Water: Commodity Or Human Right?
By Mary Shaw
24 March, 2009
I am writing this on March 22, World Water Day. And I am thinking about how spoiled we Americans are. We use and abuse our natural resources without giving it a second thought.
But our recklessness could soon turn around to bite us -- and the rest of the world.
When people think of water shortages, they tend to think of the Third World. And, indeed, more than 5,000 children die every day as a result of unsafe drinking water, mostly in developing nations.
But we've been seeing more and more serious droughts right here in the U.S., like in California and Georgia recently.
In short, water supplies are at serious risk everywhere.
This is the natural result of overpopulation, climate change, and the reckless consumption of our natural resources.
One of the most reckless -- and disturbing -- aspects in my opinion is the commoditization of water. Think back 20, 30, or 40 years. When you were thirsty, you turned on the kitchen faucet and poured yourself a glass of water. You thought nothing of it.
These days, I don't know many people who would drink the water from their kitchen faucet without at least filtering it first. I myself use a Brita water filter pitcher at home.
But that's not convenient enough, or glamorous enough, for some people. So they buy their drinking water in bottles. By the case. I see it flying off the shelves every time I go to the supermarket.
These same people who complained so loudly when gasoline prices hit $4 per gallon think nothing of paying $10 per gallon for their drinking water. And they won't listen to the fact that bottled water is no cleaner and no safer than tap water, and often comes from the very same sources. To them, carrying around a bottle of commercially sold water is a status symbol, just like their big, bloated, gas-guzzling SUVs. If it's expensive, then it must be better.
And, by supporting the commercialization of water -- by willfully paying corporations for something that they could otherwise get for free -- they are compounding the problem. If water is something you have to pay for, then the poor will not be able to afford it. And, without clean water, it is impossible to survive.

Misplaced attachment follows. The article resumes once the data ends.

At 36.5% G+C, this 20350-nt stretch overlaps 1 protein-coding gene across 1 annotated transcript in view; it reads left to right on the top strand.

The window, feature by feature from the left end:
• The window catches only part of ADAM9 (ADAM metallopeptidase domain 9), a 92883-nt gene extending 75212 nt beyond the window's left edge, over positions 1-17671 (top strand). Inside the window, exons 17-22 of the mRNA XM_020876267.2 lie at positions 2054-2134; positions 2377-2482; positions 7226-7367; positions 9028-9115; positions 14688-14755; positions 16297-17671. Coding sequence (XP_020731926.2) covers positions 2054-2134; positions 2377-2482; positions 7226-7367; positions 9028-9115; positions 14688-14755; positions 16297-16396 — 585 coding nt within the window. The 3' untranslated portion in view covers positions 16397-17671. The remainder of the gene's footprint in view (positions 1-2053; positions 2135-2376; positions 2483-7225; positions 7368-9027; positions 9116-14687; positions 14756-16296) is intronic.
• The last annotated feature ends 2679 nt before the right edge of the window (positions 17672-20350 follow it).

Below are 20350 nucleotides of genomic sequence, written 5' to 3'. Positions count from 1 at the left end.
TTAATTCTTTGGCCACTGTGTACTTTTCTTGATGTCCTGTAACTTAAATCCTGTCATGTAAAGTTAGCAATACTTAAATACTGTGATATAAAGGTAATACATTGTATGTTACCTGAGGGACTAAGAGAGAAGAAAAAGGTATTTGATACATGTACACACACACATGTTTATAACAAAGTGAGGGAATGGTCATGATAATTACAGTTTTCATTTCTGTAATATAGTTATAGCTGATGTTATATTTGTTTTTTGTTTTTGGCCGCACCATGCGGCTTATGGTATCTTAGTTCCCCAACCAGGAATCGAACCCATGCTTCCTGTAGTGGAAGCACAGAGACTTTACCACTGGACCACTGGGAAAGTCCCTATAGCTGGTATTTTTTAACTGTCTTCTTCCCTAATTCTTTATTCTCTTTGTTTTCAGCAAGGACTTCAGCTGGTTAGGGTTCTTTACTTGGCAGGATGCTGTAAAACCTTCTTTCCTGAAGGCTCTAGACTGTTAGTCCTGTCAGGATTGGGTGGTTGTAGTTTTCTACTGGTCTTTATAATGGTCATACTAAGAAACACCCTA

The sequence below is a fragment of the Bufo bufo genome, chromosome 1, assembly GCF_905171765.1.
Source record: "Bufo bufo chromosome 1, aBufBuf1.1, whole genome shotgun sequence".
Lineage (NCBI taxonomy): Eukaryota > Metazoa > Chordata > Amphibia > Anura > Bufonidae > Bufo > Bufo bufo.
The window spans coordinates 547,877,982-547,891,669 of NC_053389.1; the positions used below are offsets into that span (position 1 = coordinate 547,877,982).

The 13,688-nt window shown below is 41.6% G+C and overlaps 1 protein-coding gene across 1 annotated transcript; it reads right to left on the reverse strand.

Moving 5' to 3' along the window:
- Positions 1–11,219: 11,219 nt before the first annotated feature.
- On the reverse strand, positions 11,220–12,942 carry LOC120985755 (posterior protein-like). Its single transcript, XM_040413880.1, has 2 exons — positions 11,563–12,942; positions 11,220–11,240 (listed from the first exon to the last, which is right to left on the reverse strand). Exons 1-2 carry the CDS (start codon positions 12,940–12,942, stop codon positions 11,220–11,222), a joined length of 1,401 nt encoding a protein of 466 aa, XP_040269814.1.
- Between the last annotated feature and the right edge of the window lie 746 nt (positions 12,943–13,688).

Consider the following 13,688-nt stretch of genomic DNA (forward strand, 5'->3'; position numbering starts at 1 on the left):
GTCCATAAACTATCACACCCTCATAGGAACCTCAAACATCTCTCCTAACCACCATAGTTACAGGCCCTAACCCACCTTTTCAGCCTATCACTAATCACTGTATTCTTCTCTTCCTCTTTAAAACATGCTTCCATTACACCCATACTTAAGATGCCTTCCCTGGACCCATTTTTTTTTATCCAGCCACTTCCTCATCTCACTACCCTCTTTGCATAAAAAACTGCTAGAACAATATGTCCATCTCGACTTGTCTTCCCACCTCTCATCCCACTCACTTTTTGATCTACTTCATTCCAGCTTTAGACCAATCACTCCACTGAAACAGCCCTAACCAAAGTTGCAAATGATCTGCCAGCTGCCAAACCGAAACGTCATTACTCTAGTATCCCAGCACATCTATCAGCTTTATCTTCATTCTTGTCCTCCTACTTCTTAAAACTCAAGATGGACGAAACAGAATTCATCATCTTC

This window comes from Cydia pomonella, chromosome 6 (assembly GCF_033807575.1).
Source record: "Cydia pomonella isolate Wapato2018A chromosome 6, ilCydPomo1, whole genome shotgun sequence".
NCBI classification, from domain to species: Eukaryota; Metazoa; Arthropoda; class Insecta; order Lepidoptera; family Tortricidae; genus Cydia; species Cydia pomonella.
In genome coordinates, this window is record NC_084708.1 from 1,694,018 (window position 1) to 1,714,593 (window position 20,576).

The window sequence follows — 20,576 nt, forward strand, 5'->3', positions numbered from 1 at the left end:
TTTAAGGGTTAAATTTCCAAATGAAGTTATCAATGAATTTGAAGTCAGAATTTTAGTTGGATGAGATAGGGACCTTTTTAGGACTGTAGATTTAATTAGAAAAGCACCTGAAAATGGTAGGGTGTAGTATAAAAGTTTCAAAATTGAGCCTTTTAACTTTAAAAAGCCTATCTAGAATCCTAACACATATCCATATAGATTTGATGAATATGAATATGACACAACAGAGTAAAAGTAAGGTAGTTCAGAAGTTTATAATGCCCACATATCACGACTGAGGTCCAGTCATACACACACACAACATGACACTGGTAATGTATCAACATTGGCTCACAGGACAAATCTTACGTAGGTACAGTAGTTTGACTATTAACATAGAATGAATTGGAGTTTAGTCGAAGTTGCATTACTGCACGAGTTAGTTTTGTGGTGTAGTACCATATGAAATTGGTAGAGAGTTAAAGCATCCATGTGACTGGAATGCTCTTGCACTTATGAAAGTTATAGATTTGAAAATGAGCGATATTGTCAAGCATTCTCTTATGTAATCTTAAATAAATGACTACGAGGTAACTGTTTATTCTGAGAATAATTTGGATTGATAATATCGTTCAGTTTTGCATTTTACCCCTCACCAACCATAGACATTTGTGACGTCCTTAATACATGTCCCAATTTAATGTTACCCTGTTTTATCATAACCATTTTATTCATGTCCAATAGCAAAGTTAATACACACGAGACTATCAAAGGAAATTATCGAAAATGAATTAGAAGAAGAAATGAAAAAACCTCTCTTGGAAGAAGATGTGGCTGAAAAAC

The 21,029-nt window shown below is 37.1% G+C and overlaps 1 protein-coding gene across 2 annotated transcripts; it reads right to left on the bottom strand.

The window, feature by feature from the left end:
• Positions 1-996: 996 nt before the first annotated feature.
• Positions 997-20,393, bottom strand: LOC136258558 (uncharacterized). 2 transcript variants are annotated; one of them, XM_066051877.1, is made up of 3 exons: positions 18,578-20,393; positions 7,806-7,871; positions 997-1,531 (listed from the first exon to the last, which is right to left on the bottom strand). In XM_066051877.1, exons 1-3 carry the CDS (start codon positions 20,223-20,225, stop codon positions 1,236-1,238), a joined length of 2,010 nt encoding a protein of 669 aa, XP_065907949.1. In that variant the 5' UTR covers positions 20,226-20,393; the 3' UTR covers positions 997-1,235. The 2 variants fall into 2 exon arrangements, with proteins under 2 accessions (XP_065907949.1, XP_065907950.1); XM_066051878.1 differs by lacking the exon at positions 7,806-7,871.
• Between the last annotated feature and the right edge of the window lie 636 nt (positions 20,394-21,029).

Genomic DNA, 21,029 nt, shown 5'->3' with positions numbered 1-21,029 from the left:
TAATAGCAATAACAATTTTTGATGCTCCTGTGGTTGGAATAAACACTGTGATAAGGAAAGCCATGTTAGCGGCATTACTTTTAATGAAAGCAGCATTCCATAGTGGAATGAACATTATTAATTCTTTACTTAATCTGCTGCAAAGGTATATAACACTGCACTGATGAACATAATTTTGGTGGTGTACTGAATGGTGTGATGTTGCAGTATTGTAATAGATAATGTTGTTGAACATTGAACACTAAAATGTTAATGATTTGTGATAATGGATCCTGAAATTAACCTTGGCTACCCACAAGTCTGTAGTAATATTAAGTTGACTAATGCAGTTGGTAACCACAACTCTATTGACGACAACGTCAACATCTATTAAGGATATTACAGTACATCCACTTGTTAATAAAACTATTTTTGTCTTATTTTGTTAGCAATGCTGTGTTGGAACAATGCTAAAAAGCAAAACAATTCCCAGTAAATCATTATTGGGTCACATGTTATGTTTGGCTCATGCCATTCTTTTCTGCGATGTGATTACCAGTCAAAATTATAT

That's why I support the effort to add a 31st article to the Universal Declaration of Human Rights which would define water as a basic human right.
Here is the text of the proposed article:
"Everyone has the right to clean and accessible water, adequate for the health and well-being of the individual and family, and no one shall be deprived of such access or quality of water due to individual economic circumstance."
But, of course, the bottled water industry will surely fight this effort tooth and nail. And, meanwhile, thousands of children will continue to die each day from lack of clean water.
Where will it end? If we willingly pay for water today, will we someday be similarly duped into paying for breathable air?
Will all of nature eventually be privatized and sold to the minority who can afford it?
Mary Shaw is a Philadelphia-based writer and activist, with a focus on politics, human rights, and social justice. She is a former Philadelphia Area Coordinator for the Nobel-Prize-winning human rights group Amnesty International, and her views appear regularly in a variety of newspapers, magazines, and websites. Note that the ideas expressed here are the author's own, and do not necessarily reflect the opinions of Amnesty International or any other organization with which she may be associated. E-mail: email@example.com